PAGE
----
Few television characters have the ability to inspire such universal disdain as Mad Men’s Betty Francis. From her questionable approach to parenting to her vindictive, childish attitude, it’s no surprise Betty is the character fans most love to hate.
When it comes to her ex-husband, however, it seems fans just can’t get enough.
Despite his chronic womanizing, rampant alcohol abuse, and social prejudices, viewers have no problem sweeping Don’s imperfections under the rug. Of course he cheats on his wife. Everybody was cheating on his wife. Drinking to the point of oblivion on noon on a Monday? Sounds like a typical day at the office in 1960s America. And how about overt sexism, anti-Semitism and a general selfishness? Well, that’s just how things were back then. It was a different era.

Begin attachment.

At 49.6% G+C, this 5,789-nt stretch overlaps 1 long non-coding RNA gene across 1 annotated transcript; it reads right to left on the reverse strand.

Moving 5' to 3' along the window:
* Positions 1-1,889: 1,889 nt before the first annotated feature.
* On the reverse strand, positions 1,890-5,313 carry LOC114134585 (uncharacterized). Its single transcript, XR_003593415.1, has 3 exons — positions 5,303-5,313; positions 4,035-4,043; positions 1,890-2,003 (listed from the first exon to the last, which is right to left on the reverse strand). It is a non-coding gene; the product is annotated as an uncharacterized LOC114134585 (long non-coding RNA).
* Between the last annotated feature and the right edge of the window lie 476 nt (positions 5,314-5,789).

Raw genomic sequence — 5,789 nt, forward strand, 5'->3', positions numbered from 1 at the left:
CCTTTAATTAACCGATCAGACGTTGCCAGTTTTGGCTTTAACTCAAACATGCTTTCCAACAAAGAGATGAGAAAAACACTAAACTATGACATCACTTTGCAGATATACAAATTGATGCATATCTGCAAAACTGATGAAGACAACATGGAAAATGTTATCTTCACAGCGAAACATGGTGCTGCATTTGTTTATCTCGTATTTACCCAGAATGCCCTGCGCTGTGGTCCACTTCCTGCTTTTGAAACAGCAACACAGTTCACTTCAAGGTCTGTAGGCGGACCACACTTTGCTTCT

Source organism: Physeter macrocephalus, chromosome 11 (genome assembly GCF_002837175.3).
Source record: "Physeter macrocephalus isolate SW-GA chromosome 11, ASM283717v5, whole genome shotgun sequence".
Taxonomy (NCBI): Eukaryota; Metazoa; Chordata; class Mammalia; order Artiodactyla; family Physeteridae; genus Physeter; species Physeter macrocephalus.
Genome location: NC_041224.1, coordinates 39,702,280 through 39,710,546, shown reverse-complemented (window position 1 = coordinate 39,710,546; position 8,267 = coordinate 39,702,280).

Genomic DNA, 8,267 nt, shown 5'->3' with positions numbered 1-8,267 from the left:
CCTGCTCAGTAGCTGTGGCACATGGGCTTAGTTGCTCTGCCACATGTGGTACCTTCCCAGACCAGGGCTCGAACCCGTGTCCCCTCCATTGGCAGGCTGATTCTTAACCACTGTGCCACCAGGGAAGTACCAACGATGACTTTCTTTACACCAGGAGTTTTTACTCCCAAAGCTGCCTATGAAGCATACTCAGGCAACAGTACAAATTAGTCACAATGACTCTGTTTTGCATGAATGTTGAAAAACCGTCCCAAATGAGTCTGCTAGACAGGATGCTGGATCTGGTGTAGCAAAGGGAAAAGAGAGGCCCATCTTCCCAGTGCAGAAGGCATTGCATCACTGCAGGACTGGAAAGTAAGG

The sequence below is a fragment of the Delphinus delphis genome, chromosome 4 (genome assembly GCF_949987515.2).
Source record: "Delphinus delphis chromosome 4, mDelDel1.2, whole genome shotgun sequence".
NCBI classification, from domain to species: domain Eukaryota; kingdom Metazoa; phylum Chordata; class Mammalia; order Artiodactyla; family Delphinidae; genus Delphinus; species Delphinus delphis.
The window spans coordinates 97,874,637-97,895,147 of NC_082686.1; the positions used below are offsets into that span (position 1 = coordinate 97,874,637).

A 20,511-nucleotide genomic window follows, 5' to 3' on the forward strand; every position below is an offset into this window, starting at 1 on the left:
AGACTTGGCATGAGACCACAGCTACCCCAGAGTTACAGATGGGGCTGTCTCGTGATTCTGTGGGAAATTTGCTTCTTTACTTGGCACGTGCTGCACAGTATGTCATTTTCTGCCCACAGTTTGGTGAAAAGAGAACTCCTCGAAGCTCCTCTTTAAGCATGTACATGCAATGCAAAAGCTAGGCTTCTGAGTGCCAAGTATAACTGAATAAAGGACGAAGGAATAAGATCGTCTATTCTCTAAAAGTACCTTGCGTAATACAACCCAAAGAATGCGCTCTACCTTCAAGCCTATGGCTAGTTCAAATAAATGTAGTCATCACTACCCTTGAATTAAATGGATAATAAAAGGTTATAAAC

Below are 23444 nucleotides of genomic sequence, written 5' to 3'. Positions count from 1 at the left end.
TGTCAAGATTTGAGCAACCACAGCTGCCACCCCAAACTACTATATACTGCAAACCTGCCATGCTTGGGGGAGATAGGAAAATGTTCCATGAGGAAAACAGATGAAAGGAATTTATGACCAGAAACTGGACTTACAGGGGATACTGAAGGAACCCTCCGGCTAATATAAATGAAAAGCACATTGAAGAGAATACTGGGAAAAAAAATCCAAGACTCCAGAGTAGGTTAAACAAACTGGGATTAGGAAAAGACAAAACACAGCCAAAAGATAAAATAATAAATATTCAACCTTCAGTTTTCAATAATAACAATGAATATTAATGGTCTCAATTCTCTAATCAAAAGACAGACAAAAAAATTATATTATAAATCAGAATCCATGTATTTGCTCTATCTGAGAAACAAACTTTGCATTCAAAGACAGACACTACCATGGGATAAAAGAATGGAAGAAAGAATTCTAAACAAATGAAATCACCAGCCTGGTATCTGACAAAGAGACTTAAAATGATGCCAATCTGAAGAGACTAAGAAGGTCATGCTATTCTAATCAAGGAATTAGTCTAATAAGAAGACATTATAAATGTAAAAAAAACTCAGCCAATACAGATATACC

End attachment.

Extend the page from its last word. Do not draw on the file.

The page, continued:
Why doesn’t this excuse also apply to Betty? Like Don, she also embodies a postwar archetype—the quintessential white, upper-middle-class suburban housewife, who is polite and poised on the surface but carries looming anxiety and frustration underneath. Shouldn’t viewers cut her some slack, too?
Let’s say we do just that—evaluate Betty through the same historical lens as we do Don. How do the two stack up?
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